Freed from jail, two Canadians barred from leaving Egypt

John Greyson, left, and Tarek Loubani in family photos.
(Associated Press)

CAIRO -- In a nerve-racking coda to a seven-week prison ordeal in Egypt, two Canadian citizens were prevented from boarding a flight out of the country hours after being freed, according to relatives.

Filmmaker John Greyson and physician Tarek Loubani checked in for an international flight on Sunday but were subsequently denied boarding because they had been placed on a “stop list” by Egyptian prosecutors.

Family members in Canada contacted by the Associated Press said the two were at a hotel, recuperating from the effects of their jail time and catching up with family members by phone and email.

Canadian officials, in carefully worded statements, expressed gratitude to Egyptian authorities for allowing consular access to its citizens, and expressed hopes that the men would soon be reunited with their families.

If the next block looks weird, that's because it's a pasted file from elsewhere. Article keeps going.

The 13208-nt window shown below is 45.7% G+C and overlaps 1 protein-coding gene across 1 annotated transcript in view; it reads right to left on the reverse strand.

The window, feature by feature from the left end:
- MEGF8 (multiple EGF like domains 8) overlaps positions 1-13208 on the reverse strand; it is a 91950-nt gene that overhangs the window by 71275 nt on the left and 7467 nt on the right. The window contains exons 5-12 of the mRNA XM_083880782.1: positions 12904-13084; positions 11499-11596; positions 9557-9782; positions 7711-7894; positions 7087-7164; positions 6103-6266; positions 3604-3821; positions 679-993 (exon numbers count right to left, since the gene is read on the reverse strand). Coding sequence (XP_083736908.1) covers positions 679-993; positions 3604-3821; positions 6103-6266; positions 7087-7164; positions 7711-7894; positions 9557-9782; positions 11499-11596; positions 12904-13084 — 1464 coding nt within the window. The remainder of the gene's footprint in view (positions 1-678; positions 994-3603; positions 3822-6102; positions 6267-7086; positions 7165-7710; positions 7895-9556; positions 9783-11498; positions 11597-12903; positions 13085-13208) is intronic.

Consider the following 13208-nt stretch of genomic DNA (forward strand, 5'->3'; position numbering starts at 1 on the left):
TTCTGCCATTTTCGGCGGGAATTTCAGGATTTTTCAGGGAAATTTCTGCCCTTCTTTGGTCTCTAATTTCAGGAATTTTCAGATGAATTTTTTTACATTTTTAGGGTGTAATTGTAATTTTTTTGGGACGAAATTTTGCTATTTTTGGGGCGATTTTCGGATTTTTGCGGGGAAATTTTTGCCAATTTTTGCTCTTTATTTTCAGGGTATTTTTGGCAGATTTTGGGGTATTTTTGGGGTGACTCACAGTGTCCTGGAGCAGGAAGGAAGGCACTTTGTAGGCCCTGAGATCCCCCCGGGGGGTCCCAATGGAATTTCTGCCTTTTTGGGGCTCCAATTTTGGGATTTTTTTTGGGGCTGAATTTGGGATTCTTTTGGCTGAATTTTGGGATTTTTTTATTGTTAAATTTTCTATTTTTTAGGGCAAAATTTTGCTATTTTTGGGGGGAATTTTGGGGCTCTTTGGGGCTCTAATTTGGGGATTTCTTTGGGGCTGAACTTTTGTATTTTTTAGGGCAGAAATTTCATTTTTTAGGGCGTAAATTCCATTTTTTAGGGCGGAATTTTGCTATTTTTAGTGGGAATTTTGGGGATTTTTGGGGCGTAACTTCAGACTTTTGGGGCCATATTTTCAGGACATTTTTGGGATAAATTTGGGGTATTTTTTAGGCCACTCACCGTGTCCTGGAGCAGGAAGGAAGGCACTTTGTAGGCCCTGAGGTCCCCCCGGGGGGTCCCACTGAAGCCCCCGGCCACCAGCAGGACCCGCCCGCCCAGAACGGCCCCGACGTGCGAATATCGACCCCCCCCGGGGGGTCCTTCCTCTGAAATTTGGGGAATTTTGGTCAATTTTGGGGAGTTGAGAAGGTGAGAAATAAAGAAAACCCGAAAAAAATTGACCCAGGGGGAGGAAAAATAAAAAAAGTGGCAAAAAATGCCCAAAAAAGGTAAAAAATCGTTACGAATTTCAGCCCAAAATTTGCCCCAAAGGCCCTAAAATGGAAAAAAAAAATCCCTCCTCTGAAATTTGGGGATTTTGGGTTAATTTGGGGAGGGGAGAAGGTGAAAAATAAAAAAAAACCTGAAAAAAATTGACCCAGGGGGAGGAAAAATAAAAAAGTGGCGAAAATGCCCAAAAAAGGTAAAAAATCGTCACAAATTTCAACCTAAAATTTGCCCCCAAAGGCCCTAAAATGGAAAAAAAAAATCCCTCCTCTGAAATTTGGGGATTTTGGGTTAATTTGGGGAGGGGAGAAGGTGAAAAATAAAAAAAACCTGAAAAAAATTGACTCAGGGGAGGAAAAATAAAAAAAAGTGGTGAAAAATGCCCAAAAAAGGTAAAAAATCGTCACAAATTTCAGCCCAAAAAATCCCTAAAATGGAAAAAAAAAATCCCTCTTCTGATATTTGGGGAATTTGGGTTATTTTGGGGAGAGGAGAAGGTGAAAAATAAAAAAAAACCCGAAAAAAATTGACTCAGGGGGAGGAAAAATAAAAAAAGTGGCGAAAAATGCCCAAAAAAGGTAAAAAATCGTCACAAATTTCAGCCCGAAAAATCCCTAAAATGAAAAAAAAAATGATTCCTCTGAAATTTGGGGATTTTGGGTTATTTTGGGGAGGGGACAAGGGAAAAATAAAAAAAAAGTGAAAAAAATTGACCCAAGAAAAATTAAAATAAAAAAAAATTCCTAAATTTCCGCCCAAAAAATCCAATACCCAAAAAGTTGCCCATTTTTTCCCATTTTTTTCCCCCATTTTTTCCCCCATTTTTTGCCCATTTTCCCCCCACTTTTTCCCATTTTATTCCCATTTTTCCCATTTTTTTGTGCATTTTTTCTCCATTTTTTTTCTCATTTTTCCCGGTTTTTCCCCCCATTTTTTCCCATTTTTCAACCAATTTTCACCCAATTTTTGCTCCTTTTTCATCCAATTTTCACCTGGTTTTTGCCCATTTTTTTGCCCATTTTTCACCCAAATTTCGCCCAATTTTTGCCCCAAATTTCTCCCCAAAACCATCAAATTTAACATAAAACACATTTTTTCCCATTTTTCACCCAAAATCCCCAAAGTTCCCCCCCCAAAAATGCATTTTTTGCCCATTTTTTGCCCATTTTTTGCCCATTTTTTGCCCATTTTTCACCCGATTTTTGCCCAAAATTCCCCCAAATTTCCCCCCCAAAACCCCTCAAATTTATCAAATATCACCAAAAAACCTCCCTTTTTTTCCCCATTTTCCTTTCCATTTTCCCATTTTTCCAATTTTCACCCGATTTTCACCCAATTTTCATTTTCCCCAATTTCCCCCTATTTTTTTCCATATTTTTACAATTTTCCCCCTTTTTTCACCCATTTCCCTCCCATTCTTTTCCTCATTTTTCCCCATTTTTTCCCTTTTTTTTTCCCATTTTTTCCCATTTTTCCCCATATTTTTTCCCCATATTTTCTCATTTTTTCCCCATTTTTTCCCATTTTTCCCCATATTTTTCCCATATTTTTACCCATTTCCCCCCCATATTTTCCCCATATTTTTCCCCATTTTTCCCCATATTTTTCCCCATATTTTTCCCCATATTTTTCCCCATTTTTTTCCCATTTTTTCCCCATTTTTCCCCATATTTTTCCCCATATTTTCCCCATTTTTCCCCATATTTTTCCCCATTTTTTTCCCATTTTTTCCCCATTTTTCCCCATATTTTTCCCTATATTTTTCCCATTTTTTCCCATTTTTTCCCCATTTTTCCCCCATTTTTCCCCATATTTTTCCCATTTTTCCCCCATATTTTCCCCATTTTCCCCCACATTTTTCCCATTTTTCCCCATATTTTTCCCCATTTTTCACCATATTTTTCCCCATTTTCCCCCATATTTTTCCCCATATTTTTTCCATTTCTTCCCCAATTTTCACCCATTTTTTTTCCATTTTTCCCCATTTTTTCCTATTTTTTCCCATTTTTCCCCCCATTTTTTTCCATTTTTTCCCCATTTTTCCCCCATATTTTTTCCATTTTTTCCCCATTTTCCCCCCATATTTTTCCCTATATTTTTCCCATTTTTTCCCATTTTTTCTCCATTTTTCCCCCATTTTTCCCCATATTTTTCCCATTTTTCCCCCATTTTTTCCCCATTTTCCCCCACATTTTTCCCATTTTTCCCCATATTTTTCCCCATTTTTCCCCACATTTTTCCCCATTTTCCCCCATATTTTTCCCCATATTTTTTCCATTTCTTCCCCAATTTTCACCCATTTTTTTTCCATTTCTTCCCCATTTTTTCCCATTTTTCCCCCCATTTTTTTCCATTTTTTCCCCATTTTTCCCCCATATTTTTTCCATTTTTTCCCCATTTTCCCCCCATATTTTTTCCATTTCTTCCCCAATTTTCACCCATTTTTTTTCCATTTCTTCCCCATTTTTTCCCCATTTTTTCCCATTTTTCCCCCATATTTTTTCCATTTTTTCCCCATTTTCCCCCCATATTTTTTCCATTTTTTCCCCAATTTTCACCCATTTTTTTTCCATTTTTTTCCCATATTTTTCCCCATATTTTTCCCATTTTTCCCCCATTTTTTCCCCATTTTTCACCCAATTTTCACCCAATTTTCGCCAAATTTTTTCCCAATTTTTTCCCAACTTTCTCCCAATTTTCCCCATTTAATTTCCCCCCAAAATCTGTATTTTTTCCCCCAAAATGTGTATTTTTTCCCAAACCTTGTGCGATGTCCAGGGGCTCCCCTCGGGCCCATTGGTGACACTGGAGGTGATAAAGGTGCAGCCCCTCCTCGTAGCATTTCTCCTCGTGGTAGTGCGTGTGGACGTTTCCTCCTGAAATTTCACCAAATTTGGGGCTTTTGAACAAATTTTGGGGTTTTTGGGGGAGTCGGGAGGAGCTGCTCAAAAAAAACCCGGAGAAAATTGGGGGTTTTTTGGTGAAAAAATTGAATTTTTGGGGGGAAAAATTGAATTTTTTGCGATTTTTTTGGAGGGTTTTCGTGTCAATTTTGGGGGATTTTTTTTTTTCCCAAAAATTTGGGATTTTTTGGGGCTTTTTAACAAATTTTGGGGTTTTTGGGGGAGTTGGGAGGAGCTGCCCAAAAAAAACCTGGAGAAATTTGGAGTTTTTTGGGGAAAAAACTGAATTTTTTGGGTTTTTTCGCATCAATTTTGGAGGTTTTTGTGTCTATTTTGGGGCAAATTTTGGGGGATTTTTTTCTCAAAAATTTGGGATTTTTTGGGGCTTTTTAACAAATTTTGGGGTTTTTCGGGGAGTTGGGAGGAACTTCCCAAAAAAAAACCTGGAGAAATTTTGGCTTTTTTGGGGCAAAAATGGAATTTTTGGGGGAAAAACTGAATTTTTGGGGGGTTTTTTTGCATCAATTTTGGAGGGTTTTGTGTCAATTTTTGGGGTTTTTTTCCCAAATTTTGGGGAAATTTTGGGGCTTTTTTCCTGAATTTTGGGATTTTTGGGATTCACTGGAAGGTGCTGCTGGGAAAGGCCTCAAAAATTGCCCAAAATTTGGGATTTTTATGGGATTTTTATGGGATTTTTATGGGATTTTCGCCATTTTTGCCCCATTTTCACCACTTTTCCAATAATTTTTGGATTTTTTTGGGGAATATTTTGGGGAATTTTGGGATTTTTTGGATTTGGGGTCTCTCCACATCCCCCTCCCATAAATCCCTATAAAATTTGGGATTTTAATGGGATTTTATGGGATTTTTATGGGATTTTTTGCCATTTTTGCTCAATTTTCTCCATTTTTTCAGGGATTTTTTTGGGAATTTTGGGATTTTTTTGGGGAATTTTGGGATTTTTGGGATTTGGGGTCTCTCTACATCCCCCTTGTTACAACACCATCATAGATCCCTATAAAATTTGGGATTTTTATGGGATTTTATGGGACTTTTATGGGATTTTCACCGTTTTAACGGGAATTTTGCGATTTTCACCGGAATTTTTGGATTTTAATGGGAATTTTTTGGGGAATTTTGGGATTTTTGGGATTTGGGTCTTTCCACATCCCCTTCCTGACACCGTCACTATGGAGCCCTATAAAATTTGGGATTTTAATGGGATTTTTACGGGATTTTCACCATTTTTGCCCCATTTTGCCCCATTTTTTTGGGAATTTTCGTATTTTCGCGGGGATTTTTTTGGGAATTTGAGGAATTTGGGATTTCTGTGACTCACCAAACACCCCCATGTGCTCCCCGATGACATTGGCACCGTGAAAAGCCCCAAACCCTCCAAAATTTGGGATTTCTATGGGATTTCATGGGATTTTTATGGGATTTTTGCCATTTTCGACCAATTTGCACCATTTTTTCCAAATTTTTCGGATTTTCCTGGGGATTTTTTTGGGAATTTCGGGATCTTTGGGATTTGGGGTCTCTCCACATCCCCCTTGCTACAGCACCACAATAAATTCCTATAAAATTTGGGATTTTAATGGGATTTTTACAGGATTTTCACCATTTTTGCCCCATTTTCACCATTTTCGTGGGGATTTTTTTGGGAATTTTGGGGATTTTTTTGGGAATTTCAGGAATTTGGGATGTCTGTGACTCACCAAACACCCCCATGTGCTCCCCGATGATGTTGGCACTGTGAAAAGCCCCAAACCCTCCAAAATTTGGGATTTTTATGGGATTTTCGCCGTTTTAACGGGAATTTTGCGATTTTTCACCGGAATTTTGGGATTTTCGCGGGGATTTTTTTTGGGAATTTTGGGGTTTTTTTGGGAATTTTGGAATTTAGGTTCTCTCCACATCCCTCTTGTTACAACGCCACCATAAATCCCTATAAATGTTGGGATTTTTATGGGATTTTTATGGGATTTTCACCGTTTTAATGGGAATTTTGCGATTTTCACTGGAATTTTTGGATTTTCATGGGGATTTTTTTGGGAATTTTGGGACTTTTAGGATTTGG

Greyson and Loubani were detained on Aug. 16 amid heavy clashes in the Egyptian capital as security forces dispersed followers of deposed Islamist president Mohamed Morsi. Violence erupted in Cairo again on Sunday as the two were attempting to leave, with pro- and anti-government forces staging rival street demonstrations and security forces firing on Islamists who tried to mass in several city squares. At least 51 people were killed and more than 250 injured, Egyptian officials said.

While the two men were being detained without charges, supporters had staged a publicity campaign demanding their release. They gathered petition signatures, enlisted well-known Canadians to speak out about the case and created a website that was updated with news of the two, including a letter they wrote last month from jail that described beatings and being held in a crowded, cockroach-infested cell.

Thousands of followers of Morsi’s Muslim Brotherhood have been imprisoned since his ouster, including hundreds more arrested during Sunday’s protests.

The case of Greyson and Loubani case provided an unusual glimpse into harsh conditions routinely endured by Egyptian detainees, and also contradicted the notion that foreigners in the country enjoyed a degree of protection against such treatment.


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